Robert and Laurel all ready for the Stetson Christmas concert. She is wearing recycled heirloom from her Aunt Rebecca’s closet.
A few years after the shadow work collar was made, my daughter wore a burgundy velveteen dress (just like this one) with this very puffing collar. Then Laurel wore the collar on a new burgundy velveteen dress. Continue reading
Posted in boys, brother-sister, doll clothing and accessories, girls, hand embroidery, heirloom sewing, Holiday Projects, machine embroidery, ready-to-smock finished projects, smocking
Tagged brother sister Christmas outfits, christmas dress, machine embroidery, puffing, shadow work
4 1/2″ baby doll
For Christmas, one of 11 month old Vivian Rose’s gifts was this porcelain baby doll. Nestled in a tiny wicker Moses-in-the-bulrushes style basket, the Dream Baby doll antique reproduction was tucked in looking like a classic heirloom clothed infant.
Just 4 1/2″ long, she seemed to be just the right start for our grandbaby’s doll collection. Of course, it will be some time before she is allowed to handle this tiny treasure. But it’s not too early to begin collecting. Continue reading
For Laurel’s 9th birthday I finally finished smocking this nightie. The matching gown for her American Girl Molly had long since been done. But when little Vivian Rose was born I was wrapped up making baby girl things, so this project was pushed to the back burner. I was so glad to have both pink things out of my sewing room.
Like the Molly’s nightgown, Laurel’s has a machine embroidered heart in the unsmocked area at center front. The designs are from Martha Pullen’s Little Pleasures collection which includes two nearly identical hearts in two sizes. A little editing made them match almost perfectly. Laurel notices and appreciates details like that.
Many of you have been there—that place in time where your idea of what your child or grandchild should wear differs from that child’s opinion. Selecting fabric, pattern, smocking design, etc. is so easy when they are little, but as they develop their own personal taste you have to go with the flow.
Judy Day has done just that with fabulous results for her 9 year old granddaughters. Judy has always made holiday outfits in groups of 4, one for each girl and one for each girl’s doll. But this year, she recognized and acknowledged her girls’ growing sense of individual style. Well, at least their different color choices.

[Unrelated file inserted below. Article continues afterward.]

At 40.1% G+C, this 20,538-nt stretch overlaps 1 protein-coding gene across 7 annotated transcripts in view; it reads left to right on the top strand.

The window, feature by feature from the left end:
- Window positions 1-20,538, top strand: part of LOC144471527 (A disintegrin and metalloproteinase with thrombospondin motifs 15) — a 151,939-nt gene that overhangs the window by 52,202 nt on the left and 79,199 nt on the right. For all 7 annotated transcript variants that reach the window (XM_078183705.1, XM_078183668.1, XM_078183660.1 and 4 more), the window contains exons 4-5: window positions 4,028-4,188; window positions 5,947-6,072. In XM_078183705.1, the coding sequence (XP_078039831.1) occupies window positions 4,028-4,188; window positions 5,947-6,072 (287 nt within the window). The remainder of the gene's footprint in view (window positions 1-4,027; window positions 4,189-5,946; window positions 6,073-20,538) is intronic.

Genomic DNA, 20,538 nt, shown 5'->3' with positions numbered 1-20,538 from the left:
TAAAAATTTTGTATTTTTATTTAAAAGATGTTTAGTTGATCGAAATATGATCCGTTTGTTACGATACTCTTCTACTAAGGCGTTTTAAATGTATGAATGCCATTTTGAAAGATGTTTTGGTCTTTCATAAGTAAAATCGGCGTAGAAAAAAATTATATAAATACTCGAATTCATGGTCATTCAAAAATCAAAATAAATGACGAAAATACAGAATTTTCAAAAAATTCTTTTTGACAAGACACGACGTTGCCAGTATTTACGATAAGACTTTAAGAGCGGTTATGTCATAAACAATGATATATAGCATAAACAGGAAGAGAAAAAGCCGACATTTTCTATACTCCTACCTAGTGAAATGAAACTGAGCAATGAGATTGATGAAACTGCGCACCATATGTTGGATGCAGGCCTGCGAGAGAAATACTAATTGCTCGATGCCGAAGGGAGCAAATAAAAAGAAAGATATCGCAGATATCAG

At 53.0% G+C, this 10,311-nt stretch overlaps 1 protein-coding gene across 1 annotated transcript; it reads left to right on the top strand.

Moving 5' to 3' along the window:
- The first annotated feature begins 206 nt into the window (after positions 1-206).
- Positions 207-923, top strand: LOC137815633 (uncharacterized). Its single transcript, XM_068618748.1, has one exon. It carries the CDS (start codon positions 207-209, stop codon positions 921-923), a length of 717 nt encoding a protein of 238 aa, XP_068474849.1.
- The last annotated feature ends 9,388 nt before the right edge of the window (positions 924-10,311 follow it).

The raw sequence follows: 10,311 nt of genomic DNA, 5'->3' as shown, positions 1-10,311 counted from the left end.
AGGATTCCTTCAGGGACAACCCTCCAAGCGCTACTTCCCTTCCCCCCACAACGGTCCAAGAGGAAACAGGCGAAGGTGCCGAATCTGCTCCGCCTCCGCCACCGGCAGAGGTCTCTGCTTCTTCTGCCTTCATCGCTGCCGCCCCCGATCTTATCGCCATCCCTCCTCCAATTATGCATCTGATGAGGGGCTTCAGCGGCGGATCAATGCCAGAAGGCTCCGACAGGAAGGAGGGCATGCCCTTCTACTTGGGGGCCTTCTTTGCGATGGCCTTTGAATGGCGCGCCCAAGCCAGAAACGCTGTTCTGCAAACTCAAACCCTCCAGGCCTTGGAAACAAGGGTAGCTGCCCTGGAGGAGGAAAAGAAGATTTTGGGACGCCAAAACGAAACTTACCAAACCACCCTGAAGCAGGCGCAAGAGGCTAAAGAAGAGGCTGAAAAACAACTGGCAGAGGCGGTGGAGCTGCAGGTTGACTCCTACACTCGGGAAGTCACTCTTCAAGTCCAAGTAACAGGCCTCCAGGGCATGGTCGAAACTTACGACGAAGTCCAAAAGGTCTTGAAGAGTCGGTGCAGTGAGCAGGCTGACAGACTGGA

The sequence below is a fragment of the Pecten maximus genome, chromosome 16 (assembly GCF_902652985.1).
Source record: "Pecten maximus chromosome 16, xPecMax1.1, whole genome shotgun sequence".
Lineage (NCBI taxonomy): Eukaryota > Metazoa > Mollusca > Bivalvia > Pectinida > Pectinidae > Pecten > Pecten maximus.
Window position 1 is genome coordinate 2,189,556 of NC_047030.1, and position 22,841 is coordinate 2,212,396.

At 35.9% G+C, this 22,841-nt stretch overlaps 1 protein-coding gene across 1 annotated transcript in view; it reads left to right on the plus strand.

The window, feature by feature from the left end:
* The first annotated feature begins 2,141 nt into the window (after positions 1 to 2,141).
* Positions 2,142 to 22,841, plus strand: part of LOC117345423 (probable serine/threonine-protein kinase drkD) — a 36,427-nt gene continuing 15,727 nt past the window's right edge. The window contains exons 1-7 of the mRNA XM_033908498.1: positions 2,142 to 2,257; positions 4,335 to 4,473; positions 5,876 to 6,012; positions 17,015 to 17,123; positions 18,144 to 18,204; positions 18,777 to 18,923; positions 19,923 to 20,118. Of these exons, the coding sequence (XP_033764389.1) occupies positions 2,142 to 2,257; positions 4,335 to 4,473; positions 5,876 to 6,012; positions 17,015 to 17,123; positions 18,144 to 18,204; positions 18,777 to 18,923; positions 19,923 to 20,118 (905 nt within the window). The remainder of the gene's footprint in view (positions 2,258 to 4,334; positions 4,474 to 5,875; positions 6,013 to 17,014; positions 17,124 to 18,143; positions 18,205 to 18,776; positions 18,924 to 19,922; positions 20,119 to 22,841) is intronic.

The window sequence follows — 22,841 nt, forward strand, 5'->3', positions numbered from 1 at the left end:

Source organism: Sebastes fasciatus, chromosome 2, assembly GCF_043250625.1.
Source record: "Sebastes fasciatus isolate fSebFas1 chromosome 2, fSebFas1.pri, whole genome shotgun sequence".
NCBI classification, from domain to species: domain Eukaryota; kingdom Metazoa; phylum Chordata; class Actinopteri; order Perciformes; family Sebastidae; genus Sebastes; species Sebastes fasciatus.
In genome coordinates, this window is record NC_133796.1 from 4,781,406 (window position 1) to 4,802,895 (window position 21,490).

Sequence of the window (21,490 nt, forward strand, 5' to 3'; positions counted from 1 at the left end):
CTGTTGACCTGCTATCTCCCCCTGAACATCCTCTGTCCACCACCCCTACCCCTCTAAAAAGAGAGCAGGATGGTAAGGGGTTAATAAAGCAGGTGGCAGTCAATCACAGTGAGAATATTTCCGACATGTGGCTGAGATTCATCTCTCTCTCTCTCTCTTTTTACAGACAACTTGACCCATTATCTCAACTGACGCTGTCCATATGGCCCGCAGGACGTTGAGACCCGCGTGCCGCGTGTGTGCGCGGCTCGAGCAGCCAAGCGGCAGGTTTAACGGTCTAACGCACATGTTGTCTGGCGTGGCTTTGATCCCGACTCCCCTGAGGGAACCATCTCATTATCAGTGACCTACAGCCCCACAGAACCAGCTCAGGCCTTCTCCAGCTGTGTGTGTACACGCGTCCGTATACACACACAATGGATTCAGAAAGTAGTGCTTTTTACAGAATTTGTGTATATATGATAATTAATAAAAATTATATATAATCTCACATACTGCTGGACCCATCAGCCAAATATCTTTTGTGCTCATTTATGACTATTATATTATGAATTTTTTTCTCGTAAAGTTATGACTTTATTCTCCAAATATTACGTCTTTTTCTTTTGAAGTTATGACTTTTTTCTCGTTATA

Here is Judy’s story about the Easter outfits.~~~~~~~~~~~~~~~~ Continue reading
My mother, Dollie Manning, was a very gifted doll maker. Years ago, she made the as many as 80 porcelain dolls for each of the Sewing for Dolls events that Mildred Turner, Terri Johnson and I held around the country. Additionally, she provided dolls for several similar schools sponsored by Ellen Nickerson in the San Francisco area. Mom also made tiny 3-8″ dolls that Lezette Thomason marketed and for which Lezette had drafted patterns. Then there were the dolls she made for our daughter Rebecca. That’s a lotta dolls.
When 8 year old granddaughter Laurel discovered that there are 3 storage bins of dolls in the garage, she just had to see them. She was allowed to select one to keep and she chose this very unique baby who had lost a shoe through the years.
You don’t often see a doll crying but Karoline (the name given her by Laurel) had tears that looked real.
The sheen on Karoline’s tears is from clear fingernail polish.
Then I told Karoline’s story to Laurel. Continue reading
Check this out–free printable doll-sized cash! From Doll Clothes Patterns.
This great site offers a free, downloadable hobo bag pattern. Within a few days of registering (free) and downloading the pattern, you will be sent a link to printable—on both sides!–doll sized dollar bills! The page includes denominations from $100 to $1. It prints perfectly on both sides!
I’ve printed the cash but haven’t yet made the bag. I can’t wait to sew it up and load it with cash. My granddaughter Laurel will love it. Continue reading
Halloween has never been my favorite holiday, but I must admit I have warmed up to it since our grandchildren joined in the festivities. Both of my children have October birthdays and each had at least two parties every year (school, family and sometimes neighborhood). By the time Halloween came around, I was out of creative energy. They were told to scrounge around to find whatever they could for a costume.
My three grandchildren, however, had fancy costumes that did not come from the dress-up box. Three year-old Alastair was resplendent in his Incredibles costume, his current favorite Super Hero. It arrived at Nana’s house while he was here a month ago. Thank heavens for Express Delivery!I got big points (read lots of hugs and kisses) for pulling that one off!
Alastair Incredible flexing his muscles at the office of his adoring paternal grandmother, “Oma.” There was an office party for the children and he loved it.
His mother had to hide it after they returned home so that it would still be wearable by Halloween. And it was.